The Atomic View Motel | Performing Arts Review | Chicago Reader

The Atomic View Motel 

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The Atomic View Motel, Boxer Rebellion Theater. There's an art to writing satire without ruffling anyone's feathers: you have to make the most commonly held beliefs sound rare and wonderful and never, never, never reveal anything new about the culture we live in. LA-based playwright Scott Seiffert has mastered this art.

The Atomic View Motel begins with all the old cliches about 50s families. Dad is a hollow man, mom is a neurotic neat freak, sis and bro are so clean-cut they squeak. They've come to the motel to see an atom bomb blast, and through unexplained means their reality becomes enmeshed with a similarly cliched 90s family: sis is a slut, bro is a goth, mom is a neurotic workaholic, and dad--well, dad is gone, replaced by a New Age-besotted Milquetoast. For two hours Seiffert repeats all the truisms about the 50s and today, creating a less interesting knockoff of Pleasantville or Blast From the Past.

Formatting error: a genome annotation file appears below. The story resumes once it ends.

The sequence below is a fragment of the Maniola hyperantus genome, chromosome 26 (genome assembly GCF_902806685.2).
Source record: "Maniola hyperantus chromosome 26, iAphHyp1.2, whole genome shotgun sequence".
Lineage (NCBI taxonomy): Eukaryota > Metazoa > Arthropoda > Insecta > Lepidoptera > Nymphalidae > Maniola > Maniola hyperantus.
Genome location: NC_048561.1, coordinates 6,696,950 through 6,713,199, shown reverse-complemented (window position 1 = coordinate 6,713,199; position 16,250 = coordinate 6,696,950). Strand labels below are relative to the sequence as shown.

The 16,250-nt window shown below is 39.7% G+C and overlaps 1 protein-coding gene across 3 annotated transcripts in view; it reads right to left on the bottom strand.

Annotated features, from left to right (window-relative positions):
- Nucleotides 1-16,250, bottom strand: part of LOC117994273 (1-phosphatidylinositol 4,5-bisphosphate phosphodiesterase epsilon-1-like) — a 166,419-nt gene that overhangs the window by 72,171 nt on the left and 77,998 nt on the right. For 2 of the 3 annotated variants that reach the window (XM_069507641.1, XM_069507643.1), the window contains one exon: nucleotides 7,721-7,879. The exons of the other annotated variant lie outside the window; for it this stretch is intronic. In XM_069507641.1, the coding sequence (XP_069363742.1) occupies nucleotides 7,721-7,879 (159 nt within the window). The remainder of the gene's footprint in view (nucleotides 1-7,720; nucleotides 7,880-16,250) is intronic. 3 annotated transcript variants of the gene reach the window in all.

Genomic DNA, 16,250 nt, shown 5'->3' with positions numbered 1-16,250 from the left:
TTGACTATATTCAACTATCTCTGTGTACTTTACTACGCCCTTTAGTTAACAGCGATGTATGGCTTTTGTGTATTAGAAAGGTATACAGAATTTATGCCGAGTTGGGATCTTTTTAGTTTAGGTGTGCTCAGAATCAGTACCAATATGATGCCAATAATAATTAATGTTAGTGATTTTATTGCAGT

Seiffert's dialogue has the chipper wittiness of a good sitcom, though his plot turns are sometimes too predictable. And like a good sitcom writer he needs a great cast to give his words the illusion of a third dimension. He does not have one here: director Steven Young has assembled a group of shouters, scenery chompers, and punch-line telegraphers. A few fine performances survive the chaos--John Carter Brown in particular makes a great Robert Young-like Dad. But they're not enough to make it worth checking in to this motel.


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